The more I go on through this crisis, the more I realise that the most precious things are the ordinary human interactions that I used to take for granted. Today, I had to go to the feed store to get food for the horses. I’ve been apple-for-the-teacher strict about the lockdown rules, so this is only my third time on the road since the thing began. (Two essential trips to the shop, as the regulations instruct.) I am almost delirious to see the country beyond my front door. The hills! The silver birches! The views!
I am so entranced that I even find myself delighted to see the few other motorists. I have to stop myself from waving at them.
And then I get to the feed merchants and the two women behind the counter smile at me as if I’ve come for a party. We all stand twelve feet away from each other and talk and talk. We beam with joy. Eventually, I remember that I have come to put in an order. This feels almost melancholy, because it means that soon I shall have to leave. I linger, reluctant to give up the human warmth. When I say goodbye, it is a parting of bittersweet sorrow. ‘Stay safe,’ I say, as we all seem to say to each other now.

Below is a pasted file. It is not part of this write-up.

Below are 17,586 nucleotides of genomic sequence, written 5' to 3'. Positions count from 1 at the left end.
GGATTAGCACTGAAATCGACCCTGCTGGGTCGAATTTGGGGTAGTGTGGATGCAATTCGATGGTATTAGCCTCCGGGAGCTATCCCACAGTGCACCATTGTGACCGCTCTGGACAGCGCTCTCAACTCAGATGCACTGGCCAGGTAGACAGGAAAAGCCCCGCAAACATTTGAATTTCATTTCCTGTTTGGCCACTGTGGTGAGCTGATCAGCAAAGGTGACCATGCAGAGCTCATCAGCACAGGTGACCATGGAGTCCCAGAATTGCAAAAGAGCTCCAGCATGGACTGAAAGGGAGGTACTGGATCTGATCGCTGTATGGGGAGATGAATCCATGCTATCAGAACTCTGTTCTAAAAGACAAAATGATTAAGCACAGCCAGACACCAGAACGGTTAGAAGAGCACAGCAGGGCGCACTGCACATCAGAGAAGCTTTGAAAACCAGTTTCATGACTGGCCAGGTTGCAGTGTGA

I’m so liberated, compared to most people. I’m not stuck in a tiny flat on the eighth floor without a green space. I have livestock to look after, so I’m out in the open air, in the verdant fields, under the high Scottish sky. And yet that little trip, a mere three miles down the valley, made me realise how trapped I feel. (Even as I write this, I feel ungrateful. It’s a temporary restriction that might literally save lives.) How cribbed and confined must those people feel who can’t see the sky?
I think: I shall never, ever take freedom for granted ever again. As always, I hunt for the silver linings. When this is over, as it will one day be, I shall cherish the ordinary liberties of going where I want, and seeing whom I want, and driving to see a view as if they are the most valuable things on earth.